How to Safely Recycle Unwanted or Unusable Ammunition

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Whether it’s old, corroding ammunition, or rounds that wouldn’t fire at the range, ammunition is one thing that needs to be disposed of carefully and properly.

What’s in Ammunition?

Before we jump to methods of recycling, let’s touch on the components that make up a piece of ammunition, also known as a cartridge.

A cartridge is made up of a bullet, casing, gunpowder and a primer. The primer is located on the bottom of the casing, the gunpowder is inside the casing, and the bullet is sticking out the other end of the casing. The bullet is typically made of lead but could be another type of metal or cased in another type of metal. The casing is generally made from brass but could also be steel.

Can Ammunition Be Recycled?

Yes and no. If the ammunition is unused, it’s possible to recycle it, but the ability to do so isn’t widely available. Researchers at the University of Massachusetts-Dartmouth’s Center for Innovation and Entrepreneurship (CIE) created a prototype of a device that can disassemble cartridges into their component parts for recycling.

The metals can each be recycled, and the gunpowder can be reused as fertilizer. This new device will make it easier for police departments and other recyclers to collect ammunition and recycle it.

When it comes to ammunition that has been used, you’re really just left with the brass casing. The brass casing is recyclable, so after a round has been fired at the range, this portion can be recycled. Generally, however, these are actually reused to manufacture new ammunition. Brass casings can be reused a number of times.

Where Do You Take Ammunition for Disposal?

If you find yourself with some corroded or unusable ammunition, there are a number of options available to you.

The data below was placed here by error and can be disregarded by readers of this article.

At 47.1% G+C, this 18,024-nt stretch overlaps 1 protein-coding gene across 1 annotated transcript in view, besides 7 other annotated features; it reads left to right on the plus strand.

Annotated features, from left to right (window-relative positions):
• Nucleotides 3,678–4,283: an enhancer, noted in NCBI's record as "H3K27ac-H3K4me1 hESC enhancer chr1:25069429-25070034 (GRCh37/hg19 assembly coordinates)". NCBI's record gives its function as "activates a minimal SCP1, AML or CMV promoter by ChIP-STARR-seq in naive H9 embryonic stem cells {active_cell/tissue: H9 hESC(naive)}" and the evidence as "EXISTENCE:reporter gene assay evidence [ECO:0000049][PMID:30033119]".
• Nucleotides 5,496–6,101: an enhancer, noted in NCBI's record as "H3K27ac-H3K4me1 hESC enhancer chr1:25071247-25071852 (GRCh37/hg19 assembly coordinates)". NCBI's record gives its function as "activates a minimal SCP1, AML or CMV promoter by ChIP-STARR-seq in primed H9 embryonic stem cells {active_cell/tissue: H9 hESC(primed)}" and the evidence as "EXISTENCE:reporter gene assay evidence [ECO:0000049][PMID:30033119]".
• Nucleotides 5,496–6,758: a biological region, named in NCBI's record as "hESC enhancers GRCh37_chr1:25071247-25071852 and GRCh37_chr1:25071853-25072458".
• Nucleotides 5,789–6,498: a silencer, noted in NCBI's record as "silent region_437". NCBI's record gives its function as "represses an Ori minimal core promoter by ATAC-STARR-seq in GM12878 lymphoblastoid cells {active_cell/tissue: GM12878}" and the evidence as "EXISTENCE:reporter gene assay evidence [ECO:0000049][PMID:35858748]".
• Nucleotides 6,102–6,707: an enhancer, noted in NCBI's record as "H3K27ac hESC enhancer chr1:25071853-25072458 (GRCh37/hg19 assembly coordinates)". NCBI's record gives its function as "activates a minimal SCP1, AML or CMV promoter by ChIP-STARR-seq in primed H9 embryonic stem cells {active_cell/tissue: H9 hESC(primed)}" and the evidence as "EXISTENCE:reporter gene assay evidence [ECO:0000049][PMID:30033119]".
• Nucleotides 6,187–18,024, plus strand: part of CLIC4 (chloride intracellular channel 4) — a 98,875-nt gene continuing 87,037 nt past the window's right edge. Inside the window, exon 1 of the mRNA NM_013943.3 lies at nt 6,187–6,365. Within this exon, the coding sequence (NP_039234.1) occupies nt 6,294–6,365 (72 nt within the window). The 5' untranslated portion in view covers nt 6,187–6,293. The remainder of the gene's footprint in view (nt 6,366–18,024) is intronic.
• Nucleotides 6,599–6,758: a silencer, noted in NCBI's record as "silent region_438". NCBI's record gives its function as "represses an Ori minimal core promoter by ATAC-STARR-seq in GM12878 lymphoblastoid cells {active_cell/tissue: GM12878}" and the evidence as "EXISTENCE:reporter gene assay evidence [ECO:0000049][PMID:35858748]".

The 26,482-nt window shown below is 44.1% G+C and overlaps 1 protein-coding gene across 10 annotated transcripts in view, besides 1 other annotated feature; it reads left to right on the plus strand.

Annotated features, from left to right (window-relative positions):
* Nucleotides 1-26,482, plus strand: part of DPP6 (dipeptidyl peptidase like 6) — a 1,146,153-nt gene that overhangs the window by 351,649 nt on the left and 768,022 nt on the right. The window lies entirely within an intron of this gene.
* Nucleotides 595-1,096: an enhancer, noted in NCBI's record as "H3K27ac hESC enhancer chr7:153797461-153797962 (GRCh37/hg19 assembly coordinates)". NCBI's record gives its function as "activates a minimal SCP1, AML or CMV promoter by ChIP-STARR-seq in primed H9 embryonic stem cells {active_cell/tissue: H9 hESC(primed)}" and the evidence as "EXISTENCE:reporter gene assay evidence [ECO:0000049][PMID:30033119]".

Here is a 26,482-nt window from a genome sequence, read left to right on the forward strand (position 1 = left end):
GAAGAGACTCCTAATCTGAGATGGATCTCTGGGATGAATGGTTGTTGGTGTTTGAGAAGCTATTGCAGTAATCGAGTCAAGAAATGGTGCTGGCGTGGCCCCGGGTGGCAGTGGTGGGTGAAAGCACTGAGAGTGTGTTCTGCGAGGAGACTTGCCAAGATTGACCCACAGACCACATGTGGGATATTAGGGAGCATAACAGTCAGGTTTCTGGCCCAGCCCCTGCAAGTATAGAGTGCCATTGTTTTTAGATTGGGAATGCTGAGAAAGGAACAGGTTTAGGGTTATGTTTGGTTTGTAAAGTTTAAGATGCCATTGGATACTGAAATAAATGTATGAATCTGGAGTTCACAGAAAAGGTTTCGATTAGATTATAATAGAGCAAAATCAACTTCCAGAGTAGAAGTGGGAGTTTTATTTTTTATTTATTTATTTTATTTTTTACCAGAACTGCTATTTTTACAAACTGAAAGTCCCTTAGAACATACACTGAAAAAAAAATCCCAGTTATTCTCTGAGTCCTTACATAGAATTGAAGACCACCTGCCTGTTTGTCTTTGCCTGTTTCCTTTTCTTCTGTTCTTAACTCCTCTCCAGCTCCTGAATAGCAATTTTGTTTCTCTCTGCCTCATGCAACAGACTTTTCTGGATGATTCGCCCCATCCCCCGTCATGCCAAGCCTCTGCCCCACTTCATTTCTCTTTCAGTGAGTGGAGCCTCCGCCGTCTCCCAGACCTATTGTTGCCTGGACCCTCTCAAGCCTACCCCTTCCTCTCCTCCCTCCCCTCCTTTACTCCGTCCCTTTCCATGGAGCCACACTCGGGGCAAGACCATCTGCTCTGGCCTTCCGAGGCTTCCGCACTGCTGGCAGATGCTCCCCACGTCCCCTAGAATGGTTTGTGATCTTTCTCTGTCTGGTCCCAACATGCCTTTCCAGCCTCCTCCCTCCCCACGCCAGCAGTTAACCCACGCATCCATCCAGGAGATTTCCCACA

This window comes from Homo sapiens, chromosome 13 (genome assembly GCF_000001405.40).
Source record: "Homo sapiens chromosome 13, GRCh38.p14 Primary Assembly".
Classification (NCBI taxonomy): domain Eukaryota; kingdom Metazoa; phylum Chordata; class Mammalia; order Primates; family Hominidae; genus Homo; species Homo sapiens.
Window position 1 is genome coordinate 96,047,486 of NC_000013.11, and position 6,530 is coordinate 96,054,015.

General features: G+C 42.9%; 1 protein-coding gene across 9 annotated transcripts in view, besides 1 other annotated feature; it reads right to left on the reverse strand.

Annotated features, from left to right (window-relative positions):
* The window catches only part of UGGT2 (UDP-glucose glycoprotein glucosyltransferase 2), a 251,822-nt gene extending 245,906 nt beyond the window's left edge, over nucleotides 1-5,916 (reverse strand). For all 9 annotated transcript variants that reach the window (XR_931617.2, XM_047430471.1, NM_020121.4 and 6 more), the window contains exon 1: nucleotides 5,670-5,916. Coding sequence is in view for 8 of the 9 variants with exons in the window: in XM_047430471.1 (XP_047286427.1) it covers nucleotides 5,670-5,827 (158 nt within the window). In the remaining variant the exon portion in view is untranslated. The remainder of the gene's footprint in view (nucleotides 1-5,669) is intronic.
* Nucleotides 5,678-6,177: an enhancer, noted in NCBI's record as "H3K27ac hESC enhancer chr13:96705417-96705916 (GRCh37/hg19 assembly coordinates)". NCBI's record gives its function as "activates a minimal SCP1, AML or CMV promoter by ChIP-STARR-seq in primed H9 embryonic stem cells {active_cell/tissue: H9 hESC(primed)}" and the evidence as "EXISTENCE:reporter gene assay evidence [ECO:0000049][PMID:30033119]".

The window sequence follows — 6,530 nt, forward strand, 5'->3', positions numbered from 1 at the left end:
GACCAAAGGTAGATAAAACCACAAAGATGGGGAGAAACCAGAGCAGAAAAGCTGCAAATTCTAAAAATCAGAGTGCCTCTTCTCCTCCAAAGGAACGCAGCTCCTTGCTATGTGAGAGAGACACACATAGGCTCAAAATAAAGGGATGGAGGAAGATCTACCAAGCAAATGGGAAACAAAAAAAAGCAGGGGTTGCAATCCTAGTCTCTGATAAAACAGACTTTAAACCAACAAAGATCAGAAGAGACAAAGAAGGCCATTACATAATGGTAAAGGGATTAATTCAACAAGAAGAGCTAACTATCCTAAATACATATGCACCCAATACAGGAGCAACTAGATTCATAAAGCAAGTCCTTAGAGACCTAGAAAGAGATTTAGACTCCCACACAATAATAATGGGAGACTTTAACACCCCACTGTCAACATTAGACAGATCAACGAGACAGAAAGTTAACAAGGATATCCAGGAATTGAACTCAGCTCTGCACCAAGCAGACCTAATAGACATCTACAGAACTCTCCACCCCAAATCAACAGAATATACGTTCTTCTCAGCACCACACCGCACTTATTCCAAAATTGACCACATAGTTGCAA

Police Station

The first place to check is your local police station. Don’t call 911; call their local number and ask if they’ll take ammunition. Many will accept it in smaller quantities. If you have a large amount of ammunition, however, they may not. They may also have additional suggestions on where to take it.

Hazardous Waste Collection Events

If your local police station won’t accept the ammunition, the next place to check is your city or county hazardous waste drop-off location. You can use the Earth911 Recycling Locator to find a collection point, or check your city/county website. If they don’t collect it there, make sure you check their collection events. While many won’t accept ammunition on a regular basis, they may accept it at specific collection events during the year.

Local Gun Range

If your local hazardous waste facility doesn’t work, the next place to check is local gun ranges. While this may not work if you have a large number of corroded rounds, if you just have a few, they may be willing to accept them. Many ranges will collect dud rounds (cartridges that don’t fire when the trigger is pulled) and dispose of them properly.

What Not to Do with Ammunition

There are a few suggestions we’ve seen or heard that should be clarified. First, don’t bury ammunition as a way to dispose of it. While the gunpowder can be used in fertilizer, the rest of a cartridge is not good for the environment. The lead found in many bullets should not be stuck in the ground where it can leach into the local water supply.

You also should not throw ammunition away in the trash. This is not safe. When that ammunition gets dumped into the back of a garbage truck and the compactor runs, it could cause the cartridge to fire, sending the bullet in a potentially dangerous direction.

Lastly, don’t soak it in water or oil and then throw it away. Some people assume if they soak old ammunition in water or oil, this will ruin the gunpowder and it will no longer ignite if the primer is struck. While this is certainly possible, there’s no guarantee. The water or oil may not make it into the cartridge, or the gunpowder could dry out, making the cartridge dangerous once again if thrown into the trash.

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Brian Brassaw

Brian Brassaw

Brian formerly managed the Earth911 Recycling Search and shared green living tips and tricks on Earth911’s Instagram, Pinterest and Twitter accounts. Brian also shares DIY projects on Little Pilots Lounge.
Brian Brassaw

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